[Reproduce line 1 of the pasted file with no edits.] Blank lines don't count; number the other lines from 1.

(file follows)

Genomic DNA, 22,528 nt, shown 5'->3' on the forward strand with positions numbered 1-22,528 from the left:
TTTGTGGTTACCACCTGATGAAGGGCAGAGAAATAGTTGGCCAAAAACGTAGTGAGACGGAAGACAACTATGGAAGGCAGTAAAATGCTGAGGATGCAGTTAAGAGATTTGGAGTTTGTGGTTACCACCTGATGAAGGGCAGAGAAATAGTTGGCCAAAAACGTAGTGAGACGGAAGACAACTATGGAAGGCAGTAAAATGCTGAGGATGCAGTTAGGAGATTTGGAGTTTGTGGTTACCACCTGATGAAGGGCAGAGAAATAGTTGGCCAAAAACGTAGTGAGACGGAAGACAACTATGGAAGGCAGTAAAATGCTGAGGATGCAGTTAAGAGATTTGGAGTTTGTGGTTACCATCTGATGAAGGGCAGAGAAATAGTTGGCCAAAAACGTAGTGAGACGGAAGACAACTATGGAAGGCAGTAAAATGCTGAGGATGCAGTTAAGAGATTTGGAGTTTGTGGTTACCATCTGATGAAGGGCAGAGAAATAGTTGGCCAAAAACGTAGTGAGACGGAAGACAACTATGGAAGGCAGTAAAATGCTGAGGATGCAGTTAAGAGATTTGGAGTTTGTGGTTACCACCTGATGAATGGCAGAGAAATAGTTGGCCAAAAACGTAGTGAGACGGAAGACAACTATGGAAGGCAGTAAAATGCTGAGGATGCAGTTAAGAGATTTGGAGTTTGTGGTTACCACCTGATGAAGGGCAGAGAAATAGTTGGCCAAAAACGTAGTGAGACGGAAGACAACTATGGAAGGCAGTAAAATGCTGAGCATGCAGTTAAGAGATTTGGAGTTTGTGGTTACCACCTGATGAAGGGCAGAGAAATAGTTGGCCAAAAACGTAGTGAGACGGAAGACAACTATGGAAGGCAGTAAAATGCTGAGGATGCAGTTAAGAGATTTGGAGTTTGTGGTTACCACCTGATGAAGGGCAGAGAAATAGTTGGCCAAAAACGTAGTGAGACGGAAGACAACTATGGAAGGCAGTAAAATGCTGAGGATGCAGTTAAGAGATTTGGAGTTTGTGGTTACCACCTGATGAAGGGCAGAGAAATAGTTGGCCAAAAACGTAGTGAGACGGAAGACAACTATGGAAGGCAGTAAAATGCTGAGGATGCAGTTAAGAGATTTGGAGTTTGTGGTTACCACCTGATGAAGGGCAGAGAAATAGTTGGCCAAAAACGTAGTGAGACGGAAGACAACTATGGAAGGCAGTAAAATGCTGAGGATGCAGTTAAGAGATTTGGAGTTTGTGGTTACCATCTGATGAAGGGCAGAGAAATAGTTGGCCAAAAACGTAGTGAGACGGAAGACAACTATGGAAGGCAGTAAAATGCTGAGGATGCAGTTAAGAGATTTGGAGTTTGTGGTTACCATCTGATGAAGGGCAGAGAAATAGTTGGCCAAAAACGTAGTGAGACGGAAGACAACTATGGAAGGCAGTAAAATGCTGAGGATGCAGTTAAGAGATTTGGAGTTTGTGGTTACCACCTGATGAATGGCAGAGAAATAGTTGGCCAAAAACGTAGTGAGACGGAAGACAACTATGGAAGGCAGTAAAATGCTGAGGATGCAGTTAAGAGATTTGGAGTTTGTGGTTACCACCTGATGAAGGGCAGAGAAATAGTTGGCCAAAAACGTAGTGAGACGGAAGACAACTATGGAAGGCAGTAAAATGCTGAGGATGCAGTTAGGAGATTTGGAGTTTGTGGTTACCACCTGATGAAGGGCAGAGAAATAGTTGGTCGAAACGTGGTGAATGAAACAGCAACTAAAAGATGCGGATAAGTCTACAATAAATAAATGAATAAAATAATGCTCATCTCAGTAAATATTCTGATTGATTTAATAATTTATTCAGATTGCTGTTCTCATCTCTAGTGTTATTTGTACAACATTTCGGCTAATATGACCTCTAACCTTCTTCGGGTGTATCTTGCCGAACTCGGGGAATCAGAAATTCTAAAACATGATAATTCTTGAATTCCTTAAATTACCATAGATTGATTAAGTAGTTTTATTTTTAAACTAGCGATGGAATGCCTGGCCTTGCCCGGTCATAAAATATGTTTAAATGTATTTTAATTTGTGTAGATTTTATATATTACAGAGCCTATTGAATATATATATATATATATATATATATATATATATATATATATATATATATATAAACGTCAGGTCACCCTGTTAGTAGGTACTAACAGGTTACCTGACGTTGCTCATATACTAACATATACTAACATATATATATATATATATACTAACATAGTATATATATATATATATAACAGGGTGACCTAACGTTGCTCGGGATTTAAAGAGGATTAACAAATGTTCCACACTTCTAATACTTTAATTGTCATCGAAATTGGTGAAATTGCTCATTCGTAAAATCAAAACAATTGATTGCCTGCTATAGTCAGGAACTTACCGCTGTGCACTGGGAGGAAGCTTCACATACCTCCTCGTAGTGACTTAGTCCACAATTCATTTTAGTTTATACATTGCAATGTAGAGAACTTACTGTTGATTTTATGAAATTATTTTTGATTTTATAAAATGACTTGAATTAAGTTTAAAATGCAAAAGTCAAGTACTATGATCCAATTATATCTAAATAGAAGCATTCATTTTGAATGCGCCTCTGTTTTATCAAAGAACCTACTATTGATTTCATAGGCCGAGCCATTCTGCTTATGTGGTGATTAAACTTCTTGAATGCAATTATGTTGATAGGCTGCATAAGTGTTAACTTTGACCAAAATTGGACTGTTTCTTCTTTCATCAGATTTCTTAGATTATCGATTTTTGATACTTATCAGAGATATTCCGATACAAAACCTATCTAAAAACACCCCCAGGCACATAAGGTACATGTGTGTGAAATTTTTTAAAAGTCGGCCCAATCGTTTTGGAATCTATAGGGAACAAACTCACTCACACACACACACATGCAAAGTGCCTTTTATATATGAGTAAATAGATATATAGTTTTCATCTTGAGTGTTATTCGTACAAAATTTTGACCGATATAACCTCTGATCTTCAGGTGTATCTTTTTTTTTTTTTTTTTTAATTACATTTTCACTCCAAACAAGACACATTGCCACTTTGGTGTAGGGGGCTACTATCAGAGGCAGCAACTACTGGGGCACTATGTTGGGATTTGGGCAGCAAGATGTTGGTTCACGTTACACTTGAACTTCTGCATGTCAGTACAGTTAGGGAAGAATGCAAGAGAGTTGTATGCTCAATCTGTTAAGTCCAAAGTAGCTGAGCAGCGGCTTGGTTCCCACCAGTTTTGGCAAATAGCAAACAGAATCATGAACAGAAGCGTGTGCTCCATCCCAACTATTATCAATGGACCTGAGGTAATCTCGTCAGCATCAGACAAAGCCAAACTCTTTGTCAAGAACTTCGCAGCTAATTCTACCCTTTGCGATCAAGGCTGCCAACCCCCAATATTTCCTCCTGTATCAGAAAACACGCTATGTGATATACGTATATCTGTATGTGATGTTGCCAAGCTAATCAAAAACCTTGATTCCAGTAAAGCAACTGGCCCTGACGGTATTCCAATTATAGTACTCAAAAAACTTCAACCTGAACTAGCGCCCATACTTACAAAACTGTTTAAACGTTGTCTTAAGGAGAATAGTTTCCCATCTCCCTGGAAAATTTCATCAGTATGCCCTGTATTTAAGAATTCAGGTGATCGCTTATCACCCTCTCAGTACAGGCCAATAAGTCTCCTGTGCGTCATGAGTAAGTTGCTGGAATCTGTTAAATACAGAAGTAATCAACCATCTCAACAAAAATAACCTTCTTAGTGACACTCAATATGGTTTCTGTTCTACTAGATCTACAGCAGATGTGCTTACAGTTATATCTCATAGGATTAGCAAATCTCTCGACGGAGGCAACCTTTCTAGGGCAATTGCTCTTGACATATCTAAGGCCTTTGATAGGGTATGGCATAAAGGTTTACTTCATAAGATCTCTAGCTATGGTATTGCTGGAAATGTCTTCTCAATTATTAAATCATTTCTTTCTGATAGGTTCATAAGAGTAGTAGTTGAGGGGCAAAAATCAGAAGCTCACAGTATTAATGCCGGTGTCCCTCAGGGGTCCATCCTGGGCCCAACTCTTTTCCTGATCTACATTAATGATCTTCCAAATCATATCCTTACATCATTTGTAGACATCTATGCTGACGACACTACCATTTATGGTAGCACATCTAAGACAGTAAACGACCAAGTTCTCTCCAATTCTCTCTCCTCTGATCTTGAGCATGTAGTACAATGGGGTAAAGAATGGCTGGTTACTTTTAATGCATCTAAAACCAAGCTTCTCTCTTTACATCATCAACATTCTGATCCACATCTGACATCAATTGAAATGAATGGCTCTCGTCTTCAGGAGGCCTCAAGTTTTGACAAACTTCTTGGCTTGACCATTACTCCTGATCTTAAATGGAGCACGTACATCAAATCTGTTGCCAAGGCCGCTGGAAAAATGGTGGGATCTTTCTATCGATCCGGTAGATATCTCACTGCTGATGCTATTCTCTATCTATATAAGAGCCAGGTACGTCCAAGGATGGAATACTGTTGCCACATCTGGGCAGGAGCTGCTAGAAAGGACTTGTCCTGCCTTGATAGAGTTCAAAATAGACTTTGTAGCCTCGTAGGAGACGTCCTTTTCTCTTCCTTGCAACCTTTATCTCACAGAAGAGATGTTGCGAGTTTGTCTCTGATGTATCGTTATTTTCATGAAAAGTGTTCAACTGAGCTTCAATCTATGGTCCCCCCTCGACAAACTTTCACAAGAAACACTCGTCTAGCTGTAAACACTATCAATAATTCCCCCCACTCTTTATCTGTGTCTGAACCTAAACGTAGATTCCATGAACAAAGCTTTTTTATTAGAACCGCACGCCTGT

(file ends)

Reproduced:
Genomic DNA, 22,528 nt, shown 5'->3' on the forward strand with positions numbered 1-22,528 from the left: